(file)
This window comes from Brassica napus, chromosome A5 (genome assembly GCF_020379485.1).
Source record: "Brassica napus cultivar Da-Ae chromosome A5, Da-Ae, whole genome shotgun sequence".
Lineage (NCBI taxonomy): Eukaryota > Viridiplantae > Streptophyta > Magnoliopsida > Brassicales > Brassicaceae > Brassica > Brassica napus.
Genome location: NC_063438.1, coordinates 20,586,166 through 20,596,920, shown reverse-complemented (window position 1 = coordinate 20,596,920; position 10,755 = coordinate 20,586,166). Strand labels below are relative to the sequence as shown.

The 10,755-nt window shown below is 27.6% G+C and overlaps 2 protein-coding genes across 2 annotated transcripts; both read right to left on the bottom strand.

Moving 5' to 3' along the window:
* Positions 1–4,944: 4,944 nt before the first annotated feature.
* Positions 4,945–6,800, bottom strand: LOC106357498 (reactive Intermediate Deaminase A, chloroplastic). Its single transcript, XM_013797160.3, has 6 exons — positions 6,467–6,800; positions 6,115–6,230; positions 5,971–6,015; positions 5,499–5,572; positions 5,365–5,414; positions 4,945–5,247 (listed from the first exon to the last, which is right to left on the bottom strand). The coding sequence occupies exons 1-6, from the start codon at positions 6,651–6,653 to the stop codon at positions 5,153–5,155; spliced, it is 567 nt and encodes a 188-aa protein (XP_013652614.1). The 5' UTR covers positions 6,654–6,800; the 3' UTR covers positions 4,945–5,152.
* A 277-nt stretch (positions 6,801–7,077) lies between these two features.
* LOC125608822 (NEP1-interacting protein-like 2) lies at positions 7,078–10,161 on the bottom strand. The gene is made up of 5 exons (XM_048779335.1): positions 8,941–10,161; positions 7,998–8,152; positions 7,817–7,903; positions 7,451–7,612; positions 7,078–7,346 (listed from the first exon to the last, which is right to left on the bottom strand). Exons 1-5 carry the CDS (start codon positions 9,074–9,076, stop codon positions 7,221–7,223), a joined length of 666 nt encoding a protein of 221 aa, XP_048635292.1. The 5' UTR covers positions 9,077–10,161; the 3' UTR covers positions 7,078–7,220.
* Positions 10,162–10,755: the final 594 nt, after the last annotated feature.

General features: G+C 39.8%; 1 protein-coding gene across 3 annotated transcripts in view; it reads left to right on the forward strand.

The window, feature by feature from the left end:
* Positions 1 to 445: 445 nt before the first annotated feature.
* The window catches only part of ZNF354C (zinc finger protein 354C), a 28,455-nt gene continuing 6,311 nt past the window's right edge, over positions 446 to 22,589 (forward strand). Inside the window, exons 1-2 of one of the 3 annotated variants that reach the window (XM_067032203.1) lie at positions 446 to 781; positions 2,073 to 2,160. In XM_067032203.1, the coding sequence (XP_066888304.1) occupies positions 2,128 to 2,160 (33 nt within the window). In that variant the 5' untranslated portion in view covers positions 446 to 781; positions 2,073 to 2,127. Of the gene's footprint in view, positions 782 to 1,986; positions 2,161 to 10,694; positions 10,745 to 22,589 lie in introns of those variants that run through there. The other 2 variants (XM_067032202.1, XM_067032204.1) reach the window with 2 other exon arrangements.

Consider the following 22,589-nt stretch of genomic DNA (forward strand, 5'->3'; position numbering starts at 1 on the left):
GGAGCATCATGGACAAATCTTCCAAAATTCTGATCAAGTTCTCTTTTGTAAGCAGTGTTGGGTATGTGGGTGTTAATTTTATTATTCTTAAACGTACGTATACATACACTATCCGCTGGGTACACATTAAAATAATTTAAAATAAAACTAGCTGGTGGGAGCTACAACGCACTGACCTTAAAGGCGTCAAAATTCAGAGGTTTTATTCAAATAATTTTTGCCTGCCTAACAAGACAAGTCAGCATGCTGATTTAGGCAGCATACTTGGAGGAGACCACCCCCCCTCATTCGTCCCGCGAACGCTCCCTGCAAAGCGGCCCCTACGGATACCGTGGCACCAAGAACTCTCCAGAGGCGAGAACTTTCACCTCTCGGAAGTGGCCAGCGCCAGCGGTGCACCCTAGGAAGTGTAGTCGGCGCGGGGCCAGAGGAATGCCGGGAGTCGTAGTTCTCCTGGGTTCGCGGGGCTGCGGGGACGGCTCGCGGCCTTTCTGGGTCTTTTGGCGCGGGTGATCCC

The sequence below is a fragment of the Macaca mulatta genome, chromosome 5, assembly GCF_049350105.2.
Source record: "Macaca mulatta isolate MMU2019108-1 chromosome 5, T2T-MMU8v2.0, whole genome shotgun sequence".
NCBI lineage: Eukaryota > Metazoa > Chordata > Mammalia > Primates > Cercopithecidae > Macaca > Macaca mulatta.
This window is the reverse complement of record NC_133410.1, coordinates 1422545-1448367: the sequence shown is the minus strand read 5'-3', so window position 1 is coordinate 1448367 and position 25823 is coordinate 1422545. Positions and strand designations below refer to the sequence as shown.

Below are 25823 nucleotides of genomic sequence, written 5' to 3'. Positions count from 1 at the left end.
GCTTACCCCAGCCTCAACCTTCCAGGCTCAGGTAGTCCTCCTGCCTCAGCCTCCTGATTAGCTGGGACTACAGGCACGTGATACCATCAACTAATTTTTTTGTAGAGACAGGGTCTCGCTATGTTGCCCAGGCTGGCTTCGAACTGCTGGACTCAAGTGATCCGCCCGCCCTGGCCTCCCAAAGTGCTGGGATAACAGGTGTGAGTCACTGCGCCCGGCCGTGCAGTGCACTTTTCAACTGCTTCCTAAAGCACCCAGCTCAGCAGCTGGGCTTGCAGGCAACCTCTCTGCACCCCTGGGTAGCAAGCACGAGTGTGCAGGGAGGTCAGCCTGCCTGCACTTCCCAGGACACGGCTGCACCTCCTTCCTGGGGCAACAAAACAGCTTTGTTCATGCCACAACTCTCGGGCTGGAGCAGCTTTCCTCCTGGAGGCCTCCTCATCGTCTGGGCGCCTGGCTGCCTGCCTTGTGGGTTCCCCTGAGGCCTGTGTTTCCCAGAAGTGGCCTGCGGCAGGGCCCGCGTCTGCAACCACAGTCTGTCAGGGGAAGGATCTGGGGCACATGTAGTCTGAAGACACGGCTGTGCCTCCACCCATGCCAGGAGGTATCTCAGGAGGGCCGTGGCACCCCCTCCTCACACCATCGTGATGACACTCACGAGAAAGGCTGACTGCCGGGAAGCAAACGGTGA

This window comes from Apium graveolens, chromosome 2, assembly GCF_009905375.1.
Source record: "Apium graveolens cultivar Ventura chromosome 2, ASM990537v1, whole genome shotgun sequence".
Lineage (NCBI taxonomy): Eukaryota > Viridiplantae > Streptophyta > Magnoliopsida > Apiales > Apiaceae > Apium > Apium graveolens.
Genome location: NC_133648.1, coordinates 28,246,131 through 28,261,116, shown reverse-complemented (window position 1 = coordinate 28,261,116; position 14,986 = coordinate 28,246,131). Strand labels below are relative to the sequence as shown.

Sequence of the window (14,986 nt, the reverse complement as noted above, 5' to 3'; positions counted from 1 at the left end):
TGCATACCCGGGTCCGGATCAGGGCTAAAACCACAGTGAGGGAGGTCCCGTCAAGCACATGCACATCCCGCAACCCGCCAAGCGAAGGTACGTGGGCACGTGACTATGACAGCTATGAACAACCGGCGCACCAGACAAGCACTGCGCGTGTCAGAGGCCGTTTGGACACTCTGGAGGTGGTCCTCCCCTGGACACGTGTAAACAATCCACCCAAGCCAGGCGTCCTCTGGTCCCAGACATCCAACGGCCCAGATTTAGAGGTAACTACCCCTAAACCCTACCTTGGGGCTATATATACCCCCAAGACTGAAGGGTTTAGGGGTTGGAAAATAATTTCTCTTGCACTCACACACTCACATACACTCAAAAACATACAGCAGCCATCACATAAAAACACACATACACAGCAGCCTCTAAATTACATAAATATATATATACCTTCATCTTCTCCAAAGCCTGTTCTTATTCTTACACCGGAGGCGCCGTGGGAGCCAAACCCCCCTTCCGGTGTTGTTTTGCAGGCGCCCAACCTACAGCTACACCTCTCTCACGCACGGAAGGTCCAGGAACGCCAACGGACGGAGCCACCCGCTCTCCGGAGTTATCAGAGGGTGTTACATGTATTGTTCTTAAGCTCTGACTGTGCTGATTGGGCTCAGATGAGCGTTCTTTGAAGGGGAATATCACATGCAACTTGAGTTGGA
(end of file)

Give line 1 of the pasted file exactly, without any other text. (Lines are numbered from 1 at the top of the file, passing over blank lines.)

This window comes from Brassica napus, chromosome A5 (genome assembly GCF_020379485.1).